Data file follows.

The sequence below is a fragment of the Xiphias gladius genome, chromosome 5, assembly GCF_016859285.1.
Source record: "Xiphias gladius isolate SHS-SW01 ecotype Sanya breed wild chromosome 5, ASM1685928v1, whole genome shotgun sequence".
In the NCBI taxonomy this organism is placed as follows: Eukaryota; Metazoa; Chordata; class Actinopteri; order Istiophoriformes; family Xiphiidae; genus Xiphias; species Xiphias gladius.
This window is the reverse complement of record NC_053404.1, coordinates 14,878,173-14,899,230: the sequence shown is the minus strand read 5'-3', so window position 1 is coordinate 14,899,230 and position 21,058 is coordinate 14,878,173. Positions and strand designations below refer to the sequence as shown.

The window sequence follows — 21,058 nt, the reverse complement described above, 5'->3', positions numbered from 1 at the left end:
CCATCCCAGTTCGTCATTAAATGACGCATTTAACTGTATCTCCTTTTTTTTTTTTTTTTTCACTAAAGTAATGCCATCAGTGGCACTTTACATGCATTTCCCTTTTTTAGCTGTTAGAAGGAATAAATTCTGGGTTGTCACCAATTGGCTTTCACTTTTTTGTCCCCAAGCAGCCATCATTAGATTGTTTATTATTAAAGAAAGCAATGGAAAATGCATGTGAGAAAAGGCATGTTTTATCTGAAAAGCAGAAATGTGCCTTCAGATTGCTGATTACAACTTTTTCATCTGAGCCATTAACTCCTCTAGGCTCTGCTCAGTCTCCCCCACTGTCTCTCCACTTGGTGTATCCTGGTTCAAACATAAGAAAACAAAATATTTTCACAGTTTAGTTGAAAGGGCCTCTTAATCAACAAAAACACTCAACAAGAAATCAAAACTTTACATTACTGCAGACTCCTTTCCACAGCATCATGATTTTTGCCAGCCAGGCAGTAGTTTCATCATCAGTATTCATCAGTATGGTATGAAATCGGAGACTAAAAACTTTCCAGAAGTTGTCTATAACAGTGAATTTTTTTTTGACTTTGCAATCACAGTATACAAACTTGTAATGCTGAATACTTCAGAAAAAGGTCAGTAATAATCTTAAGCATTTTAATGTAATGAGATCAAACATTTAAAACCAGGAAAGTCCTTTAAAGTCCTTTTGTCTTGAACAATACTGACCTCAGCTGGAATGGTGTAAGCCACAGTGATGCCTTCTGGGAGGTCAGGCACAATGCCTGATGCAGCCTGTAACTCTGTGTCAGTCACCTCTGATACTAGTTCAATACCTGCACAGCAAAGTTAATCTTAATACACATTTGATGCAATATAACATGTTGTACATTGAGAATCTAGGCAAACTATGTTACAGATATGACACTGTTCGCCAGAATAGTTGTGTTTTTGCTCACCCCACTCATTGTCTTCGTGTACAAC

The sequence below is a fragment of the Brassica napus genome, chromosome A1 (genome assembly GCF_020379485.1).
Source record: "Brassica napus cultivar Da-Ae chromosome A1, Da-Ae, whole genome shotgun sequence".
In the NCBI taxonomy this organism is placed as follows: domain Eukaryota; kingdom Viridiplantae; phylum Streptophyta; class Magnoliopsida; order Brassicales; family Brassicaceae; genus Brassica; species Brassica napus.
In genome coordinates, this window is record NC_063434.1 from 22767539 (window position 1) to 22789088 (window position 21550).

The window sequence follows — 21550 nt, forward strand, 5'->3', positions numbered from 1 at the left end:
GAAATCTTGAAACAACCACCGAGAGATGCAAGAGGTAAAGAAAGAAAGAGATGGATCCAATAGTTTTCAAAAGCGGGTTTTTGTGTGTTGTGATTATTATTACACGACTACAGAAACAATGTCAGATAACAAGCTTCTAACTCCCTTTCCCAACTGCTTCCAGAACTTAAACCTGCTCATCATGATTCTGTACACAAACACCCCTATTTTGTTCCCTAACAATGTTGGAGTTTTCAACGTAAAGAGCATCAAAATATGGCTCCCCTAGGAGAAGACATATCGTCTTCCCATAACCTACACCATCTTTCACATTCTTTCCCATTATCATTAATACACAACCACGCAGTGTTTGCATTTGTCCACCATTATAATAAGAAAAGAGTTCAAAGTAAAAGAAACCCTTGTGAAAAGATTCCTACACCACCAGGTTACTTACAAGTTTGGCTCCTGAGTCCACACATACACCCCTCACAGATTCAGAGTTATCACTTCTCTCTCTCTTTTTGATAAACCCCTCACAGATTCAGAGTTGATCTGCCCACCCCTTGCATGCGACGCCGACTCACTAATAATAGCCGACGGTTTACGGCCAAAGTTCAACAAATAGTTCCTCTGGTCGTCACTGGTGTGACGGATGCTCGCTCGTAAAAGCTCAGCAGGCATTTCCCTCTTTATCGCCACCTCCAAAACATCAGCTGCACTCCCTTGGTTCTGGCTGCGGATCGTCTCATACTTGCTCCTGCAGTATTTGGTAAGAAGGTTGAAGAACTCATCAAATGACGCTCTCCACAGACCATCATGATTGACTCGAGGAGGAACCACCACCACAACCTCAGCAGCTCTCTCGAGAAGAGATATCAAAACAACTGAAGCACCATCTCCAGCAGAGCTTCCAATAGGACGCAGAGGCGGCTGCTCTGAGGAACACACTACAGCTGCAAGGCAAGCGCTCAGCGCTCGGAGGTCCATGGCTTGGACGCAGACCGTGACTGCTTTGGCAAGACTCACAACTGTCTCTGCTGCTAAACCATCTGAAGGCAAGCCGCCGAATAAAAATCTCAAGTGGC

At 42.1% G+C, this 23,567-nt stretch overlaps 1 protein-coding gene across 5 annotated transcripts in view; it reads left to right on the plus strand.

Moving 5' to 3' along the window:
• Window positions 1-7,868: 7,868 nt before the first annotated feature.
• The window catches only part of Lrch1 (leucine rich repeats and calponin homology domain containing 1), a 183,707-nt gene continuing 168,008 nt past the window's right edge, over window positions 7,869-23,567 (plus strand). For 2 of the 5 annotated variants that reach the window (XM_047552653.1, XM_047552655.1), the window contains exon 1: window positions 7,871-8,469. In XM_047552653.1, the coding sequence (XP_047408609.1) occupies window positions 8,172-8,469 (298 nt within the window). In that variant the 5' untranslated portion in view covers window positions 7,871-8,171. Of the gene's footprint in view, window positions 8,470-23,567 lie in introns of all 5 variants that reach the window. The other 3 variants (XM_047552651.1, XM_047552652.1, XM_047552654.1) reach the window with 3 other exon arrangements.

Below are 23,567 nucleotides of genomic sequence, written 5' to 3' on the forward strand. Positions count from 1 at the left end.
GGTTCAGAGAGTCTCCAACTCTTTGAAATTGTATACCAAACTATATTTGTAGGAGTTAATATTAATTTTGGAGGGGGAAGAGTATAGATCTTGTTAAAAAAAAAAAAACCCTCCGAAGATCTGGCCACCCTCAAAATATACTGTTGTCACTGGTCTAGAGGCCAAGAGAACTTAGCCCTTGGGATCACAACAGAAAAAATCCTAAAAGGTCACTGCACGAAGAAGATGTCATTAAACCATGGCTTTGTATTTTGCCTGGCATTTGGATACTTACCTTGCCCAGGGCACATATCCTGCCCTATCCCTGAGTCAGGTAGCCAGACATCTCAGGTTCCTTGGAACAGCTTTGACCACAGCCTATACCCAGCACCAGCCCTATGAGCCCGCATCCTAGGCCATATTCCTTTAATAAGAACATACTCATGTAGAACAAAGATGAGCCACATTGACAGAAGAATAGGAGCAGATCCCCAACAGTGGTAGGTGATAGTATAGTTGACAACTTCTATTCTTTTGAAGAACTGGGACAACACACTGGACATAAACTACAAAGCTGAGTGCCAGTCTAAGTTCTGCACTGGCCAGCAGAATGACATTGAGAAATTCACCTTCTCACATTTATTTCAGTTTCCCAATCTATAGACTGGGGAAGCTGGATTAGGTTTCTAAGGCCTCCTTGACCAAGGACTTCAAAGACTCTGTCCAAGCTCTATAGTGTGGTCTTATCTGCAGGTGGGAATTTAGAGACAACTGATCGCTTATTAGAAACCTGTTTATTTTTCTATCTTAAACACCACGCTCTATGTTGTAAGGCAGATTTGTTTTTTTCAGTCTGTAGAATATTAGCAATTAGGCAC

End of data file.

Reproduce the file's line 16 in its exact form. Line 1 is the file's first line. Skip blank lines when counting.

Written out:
• The window catches only part of Lrch1 (leucine rich repeats and calponin homology domain containing 1), a 183,707-nt gene continuing 168,008 nt past the window's right edge, over window positions 7,869-23,567 (plus strand). For 2 of the 5 annotated variants that reach the window (XM_047552653.1, XM_047552655.1), the window contains exon 1: window positions 7,871-8,469. In XM_047552653.1, the coding sequence (XP_047408609.1) occupies window positions 8,172-8,469 (298 nt within the window). In that variant the 5' untranslated portion in view covers window positions 7,871-8,171. Of the gene's footprint in view, window positions 8,470-23,567 lie in introns of all 5 variants that reach the window. The other 3 variants (XM_047552651.1, XM_047552652.1, XM_047552654.1) reach the window with 3 other exon arrangements.